Sibounheuang met the American who would guide him to the U.S. while helping dig up four, 750-pound live bombs, some buried 20 feet in the Laotian mud and dirt.
The Americans he met were in the country as part of the United States Agency for Internal Development's Rural Development Program, pro¬viding aid to devastated cities such as Phalane, Laos, Sibounheuang explained.
It was this group of USAID workers that was able to get Sibounheuang out of the country in late 1975. Because by 1974, Soldiers of the former Royal Laotian Army, Sibounheuang among them, found that their lives were in certain danger.
"We really had nowhere to go. We didn't know that the following year the U.S. would allow Laotians who could prove they worked with the American government to immigrate to the United States. Back in 1974, we could¬n't conceive of being allowed to go to America. Our only choice was to stay, or flee to Thailand."
And Thailand is the point where Sibounheuang and his wife, with the help of USAID worker, John Tucker, boarded a Boeing 747 for America.
The jet was huge, says Sibounheuang. "I couldn't take my eyes off it. Once inside, it was like another world. It seemed fitting that such a large and comfortable aircraft should take us to America." Their destination: Murfreesboro, Tenn.
John had picked Tennessee, explains Sibounheuang, because his hometown was Tullahoma, Tenn., and because he said the climate and geog¬raphy reminded him of Laos.
Sibounheuang, like Hlong, got right to the business of helping fellow Laotians and Montagnards still struggling in the jungles and refugee camps. He sent money he had saved while working in Tennessee as a patrol security officer to Thailand to assist in the cause.
Today, Sibounheuang heads the International Relief Center, Inc., a foundation based out of Nashville, Tenn., whose mission it is to build and improve schools and clinics in Laos and Cambodia.
Many Royal Laotian officers, says Sibounheuang, fled the cities of Laos in the mid-sev¬enties to either Thailand or to take part in a guerrilla move¬ment in the mountains. Some spent years waiting in refugee camps before being allowed to immigrate to a safer place than Laos. Thousands of refugees, non-officers and civilians are still waiting in Thai refugee camps still today, says Sibounheuang.
Shortly after the events of Sept. 11, a battalion of former soldiers originally from the Central Highlands of Vietnam, Laos and Cambodia, volunteered for the U.S. military engagement in Afghanistan. They wanted no pay. All they asked was for transportation to the region, ammunition and one final condition: that their battalion takes the place of an equal number of American soldiers.
The request was declined, according to Sam Todaro, who is on the Board of Directors for Save the Montagnard People, Inc., an organization established to save and assist Montagnards living today.
This gesture, explained Sam, is emblematic of the loyalty and worth of the Montagnard people, a people who nowadays live and work for the most part in North Carolina.
"These former U.S. allies add value economically, culturally and socially to our state," said Pat Priest, director of the Lutheran Family Services in the Carolinas refugee resettlement program. "In fact, we have been constantly amazed at their ability to gain self-sufficiency sooner than most other groups of refugees."
Their strong work ethic has been a boon to many local businesses.
"I have the privilege of working with about 50 Montagnards every day," wrote R. Michael Nussbaum, president of Southern Foods in Greensboro, N.C. "They are such wonderful people...hard working, polite, happy and so very dedicated to what they do."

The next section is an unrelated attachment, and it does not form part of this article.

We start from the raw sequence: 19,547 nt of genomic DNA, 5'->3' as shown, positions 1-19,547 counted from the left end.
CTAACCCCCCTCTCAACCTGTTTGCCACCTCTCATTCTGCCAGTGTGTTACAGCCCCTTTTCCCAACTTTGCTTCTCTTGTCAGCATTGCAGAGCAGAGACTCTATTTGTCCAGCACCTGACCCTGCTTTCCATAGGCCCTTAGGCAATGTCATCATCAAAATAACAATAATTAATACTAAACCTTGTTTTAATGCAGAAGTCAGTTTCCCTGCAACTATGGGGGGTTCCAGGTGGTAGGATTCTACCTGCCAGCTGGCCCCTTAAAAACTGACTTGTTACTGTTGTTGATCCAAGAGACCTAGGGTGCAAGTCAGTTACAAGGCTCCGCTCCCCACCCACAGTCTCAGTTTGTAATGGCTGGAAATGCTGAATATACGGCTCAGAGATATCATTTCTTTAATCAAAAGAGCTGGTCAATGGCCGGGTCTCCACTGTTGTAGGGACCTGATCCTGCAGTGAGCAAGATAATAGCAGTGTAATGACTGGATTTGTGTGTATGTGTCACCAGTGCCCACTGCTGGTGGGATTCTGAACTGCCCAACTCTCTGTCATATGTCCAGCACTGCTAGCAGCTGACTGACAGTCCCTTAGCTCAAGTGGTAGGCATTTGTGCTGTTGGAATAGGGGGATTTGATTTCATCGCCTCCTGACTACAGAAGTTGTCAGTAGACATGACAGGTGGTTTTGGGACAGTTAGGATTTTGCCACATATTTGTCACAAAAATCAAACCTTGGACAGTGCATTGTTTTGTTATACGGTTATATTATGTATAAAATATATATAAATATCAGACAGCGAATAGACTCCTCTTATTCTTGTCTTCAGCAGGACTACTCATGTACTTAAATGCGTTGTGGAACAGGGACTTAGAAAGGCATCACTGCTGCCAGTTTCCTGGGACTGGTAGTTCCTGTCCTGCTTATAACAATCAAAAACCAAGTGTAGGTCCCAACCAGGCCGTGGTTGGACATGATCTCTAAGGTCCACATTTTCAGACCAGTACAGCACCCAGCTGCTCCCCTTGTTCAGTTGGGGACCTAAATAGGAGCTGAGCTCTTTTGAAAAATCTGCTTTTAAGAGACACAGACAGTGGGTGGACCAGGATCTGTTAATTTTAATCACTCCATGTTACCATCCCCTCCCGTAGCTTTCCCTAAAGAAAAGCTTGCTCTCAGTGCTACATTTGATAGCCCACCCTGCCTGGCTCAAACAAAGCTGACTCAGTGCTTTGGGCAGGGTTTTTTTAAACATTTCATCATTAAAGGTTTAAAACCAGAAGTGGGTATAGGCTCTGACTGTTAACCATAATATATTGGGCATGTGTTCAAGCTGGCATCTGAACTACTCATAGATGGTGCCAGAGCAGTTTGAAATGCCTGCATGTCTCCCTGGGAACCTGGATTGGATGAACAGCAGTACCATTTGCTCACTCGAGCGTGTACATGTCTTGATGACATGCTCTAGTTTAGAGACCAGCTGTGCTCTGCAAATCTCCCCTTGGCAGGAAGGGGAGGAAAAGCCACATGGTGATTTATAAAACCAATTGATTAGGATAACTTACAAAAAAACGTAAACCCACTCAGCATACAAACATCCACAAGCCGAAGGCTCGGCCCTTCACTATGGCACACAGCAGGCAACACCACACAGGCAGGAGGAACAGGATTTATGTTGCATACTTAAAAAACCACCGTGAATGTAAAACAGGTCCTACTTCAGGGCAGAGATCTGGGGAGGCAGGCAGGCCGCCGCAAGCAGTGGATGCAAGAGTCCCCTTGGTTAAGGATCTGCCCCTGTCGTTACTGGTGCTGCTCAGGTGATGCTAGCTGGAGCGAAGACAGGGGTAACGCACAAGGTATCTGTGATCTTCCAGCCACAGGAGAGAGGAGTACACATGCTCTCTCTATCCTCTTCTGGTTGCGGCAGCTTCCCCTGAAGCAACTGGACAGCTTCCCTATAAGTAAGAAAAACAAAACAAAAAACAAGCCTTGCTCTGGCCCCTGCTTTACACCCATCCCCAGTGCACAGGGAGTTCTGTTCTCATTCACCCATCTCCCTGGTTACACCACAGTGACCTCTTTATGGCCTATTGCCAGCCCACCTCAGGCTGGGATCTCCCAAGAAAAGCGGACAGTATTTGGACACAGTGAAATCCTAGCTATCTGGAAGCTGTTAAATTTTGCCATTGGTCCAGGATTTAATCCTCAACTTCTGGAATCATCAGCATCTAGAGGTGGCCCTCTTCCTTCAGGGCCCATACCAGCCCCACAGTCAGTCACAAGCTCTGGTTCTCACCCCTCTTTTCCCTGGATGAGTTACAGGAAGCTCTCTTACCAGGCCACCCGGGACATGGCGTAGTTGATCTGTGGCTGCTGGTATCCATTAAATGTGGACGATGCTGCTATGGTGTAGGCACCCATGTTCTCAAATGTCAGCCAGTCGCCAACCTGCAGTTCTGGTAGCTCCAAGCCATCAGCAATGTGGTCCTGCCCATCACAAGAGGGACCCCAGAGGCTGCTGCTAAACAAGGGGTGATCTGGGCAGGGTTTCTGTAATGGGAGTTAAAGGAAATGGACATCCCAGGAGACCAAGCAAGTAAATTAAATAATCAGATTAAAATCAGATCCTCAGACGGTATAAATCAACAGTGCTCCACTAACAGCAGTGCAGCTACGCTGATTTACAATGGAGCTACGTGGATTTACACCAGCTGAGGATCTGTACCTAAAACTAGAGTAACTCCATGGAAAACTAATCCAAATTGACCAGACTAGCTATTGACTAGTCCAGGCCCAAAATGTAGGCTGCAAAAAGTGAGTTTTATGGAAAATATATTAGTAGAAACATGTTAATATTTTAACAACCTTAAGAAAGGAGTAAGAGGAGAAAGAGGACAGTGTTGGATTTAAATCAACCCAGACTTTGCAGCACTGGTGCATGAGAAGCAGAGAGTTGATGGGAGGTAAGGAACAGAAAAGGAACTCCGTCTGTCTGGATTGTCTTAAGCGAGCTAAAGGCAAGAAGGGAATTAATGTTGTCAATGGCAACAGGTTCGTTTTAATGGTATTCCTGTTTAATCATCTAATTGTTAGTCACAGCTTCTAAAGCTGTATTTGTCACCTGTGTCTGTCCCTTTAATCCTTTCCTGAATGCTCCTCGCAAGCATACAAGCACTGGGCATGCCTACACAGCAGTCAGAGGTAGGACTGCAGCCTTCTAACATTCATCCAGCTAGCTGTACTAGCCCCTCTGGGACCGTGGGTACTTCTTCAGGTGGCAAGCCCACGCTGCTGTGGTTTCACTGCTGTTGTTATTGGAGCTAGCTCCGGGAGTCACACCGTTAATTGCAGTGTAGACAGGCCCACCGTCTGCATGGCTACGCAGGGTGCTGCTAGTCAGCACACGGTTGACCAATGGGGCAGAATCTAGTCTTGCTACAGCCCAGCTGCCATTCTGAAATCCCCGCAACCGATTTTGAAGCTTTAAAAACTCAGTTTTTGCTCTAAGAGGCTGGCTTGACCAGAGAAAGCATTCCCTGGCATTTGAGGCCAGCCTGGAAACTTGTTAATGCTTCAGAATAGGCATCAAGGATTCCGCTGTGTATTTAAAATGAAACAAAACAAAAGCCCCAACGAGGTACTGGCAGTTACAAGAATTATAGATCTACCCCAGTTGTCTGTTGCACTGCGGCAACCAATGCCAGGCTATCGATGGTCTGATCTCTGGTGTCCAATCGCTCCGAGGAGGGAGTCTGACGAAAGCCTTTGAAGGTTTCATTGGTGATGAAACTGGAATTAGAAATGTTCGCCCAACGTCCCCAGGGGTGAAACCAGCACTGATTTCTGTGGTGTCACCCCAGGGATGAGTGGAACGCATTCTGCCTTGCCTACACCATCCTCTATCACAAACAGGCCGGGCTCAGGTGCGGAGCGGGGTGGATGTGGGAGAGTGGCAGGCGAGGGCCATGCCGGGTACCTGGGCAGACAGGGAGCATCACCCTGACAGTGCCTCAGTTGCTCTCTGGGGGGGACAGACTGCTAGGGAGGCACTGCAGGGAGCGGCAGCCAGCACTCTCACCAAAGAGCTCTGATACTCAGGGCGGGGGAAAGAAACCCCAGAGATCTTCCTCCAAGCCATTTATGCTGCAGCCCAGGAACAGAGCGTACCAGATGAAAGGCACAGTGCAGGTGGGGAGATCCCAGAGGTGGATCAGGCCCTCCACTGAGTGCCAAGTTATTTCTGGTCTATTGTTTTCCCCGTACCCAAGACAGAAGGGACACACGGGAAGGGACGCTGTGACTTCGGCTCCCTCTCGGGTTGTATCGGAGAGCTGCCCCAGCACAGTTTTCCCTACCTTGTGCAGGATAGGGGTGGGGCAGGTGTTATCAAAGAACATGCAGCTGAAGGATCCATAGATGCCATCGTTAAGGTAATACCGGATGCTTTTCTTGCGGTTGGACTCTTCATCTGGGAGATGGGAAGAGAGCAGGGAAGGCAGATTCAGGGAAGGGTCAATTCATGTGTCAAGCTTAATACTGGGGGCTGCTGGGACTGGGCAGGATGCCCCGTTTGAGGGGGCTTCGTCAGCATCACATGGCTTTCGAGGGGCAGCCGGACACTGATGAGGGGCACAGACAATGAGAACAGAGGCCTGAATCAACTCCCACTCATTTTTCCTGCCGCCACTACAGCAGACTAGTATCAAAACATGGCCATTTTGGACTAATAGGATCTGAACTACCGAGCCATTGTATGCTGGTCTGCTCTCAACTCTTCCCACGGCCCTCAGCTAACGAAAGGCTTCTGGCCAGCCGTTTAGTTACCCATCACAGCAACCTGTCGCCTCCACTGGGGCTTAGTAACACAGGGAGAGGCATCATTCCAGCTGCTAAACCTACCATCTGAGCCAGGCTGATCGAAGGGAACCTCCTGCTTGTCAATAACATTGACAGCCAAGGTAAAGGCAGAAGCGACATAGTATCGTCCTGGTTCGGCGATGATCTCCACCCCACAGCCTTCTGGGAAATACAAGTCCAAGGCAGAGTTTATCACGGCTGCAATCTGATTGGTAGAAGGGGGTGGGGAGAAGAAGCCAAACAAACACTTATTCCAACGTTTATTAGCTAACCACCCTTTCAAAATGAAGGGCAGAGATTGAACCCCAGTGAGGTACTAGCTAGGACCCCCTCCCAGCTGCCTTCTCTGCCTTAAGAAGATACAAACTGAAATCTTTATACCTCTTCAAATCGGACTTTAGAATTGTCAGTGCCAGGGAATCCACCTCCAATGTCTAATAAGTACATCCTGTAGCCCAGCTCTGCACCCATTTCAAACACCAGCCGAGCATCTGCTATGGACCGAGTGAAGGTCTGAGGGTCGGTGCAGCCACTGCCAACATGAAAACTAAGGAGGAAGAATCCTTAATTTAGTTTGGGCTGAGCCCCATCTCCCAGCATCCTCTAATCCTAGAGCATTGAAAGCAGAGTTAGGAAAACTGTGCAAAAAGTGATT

Take H'Juel Ya, for example. H'Juel, 19, was born in the Cambodian jungle to parents who had, by the time of her birth, spent 15 years setting up and tearing down camp along the Central Highlands of Vietnam and Cambodia. Many Montagnards had little choice but to remain, essentially, on the run for their lives in an effort to evade capture and placement in reeducation camps, or prisons.
With a price of one unit of gold on their heads when captured by local national armed forces, Montagnards were then, and remain today, a sought after commodity.
But H'Juel, like Clark, knows Montagnards are much more than simply a sum of money.
H'Juel Ya volunteers her available afternoons to working with Y'Siu Hlong's Montagnard/Dega Association, Inc., in Greensboro, N.C.
When not volunteering with the Montagnard community, H'Juel works part-time as a waitress and full-time attending college in Greensboro. Her intention is to major in international business affairs, with a minor in Spanish.
"At the age of 40," she said, "I'd like to be a business owner."
When asked what kind of business she would like to own, H'Juel said owning an innovative restaurant is something she could see herself enjoying.
For H'Juel, however, age 40 won't be getting here any time soon. In the meantime, she assists Y'Siu's organization with events such as last month's Montagnard forum at Moon Hall Conference center on May 15.
H'Juel translated aloud a Montagnard declaration written and voiced initially in the native language by Y'Siu Hlong. Y'Siu was among the Montagnards who volunteered to assist U.S. forces in Afghanistan in 2001.
"There are 177 Montagnards in uniform today," said Clark. "Out of a population of 600,000 [Montagnards worldwide], that's one of the biggest percentages of any ethnic group serving in the U.S. armed forces. According to Clark, there are 27 Montagnards in Iraq right now fighting. Four of them are on their third tour.
"They're good enough to fight for us," he said, "beside our brother soldiers and marines. Aren't they good enough for us to save their families?"
There's nothing quite like seeing Montagnard children arrive in the U.S., confessed Clark. "Imagine a child that's never had a Christmas present, never seen a television, never heard of air-conditioning or seen a refrigerator. And you come in and introduce them to all that at one time."
There are services available for anyone concerned with the fate of the Montagnards, two of which were represented May 15 at Fort Bragg's Moon Hall Conference Room: Clark and Todaro's organization STMP (www.montagnards.org), and Sibounheuang's very own International Relief Center (www.ircse.org).